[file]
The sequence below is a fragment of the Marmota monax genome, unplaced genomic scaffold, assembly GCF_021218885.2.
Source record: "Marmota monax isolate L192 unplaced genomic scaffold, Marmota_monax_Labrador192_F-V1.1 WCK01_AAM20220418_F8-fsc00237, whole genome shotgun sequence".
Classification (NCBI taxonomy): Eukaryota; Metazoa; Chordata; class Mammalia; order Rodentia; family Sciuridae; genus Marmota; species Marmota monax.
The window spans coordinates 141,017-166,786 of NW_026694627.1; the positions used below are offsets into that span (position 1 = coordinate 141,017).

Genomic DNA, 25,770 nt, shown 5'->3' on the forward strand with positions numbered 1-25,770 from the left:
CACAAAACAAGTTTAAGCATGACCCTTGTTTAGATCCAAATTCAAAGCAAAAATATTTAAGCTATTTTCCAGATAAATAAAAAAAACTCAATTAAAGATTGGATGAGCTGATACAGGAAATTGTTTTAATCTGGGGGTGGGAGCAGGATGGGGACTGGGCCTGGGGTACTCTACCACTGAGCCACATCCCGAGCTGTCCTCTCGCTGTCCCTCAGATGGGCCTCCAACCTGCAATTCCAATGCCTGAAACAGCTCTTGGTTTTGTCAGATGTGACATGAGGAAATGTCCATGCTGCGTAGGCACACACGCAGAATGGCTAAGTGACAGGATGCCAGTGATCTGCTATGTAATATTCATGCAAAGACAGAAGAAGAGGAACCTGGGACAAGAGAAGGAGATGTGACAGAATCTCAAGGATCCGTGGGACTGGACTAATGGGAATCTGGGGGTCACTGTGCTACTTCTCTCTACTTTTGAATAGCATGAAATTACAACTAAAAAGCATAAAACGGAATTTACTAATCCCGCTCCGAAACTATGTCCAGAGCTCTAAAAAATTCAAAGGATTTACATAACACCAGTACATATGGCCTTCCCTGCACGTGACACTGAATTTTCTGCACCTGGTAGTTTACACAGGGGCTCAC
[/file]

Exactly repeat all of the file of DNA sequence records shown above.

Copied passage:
The sequence below is a fragment of the Marmota monax genome, unplaced genomic scaffold, assembly GCF_021218885.2.
Source record: "Marmota monax isolate L192 unplaced genomic scaffold, Marmota_monax_Labrador192_F-V1.1 WCK01_AAM20220418_F8-fsc00237, whole genome shotgun sequence".
Classification (NCBI taxonomy): Eukaryota; Metazoa; Chordata; class Mammalia; order Rodentia; family Sciuridae; genus Marmota; species Marmota monax.
The window spans coordinates 141,017-166,786 of NW_026694627.1; the positions used below are offsets into that span (position 1 = coordinate 141,017).

Genomic DNA, 25,770 nt, shown 5'->3' on the forward strand with positions numbered 1-25,770 from the left:
CACAAAACAAGTTTAAGCATGACCCTTGTTTAGATCCAAATTCAAAGCAAAAATATTTAAGCTATTTTCCAGATAAATAAAAAAAACTCAATTAAAGATTGGATGAGCTGATACAGGAAATTGTTTTAATCTGGGGGTGGGAGCAGGATGGGGACTGGGCCTGGGGTACTCTACCACTGAGCCACATCCCGAGCTGTCCTCTCGCTGTCCCTCAGATGGGCCTCCAACCTGCAATTCCAATGCCTGAAACAGCTCTTGGTTTTGTCAGATGTGACATGAGGAAATGTCCATGCTGCGTAGGCACACACGCAGAATGGCTAAGTGACAGGATGCCAGTGATCTGCTATGTAATATTCATGCAAAGACAGAAGAAGAGGAACCTGGGACAAGAGAAGGAGATGTGACAGAATCTCAAGGATCCGTGGGACTGGACTAATGGGAATCTGGGGGTCACTGTGCTACTTCTCTCTACTTTTGAATAGCATGAAATTACAACTAAAAAGCATAAAACGGAATTTACTAATCCCGCTCCGAAACTATGTCCAGAGCTCTAAAAAATTCAAAGGATTTACATAACACCAGTACATATGGCCTTCCCTGCACGTGACACTGAATTTTCTGCACCTGGTAGTTTACACAGGGGCTCAC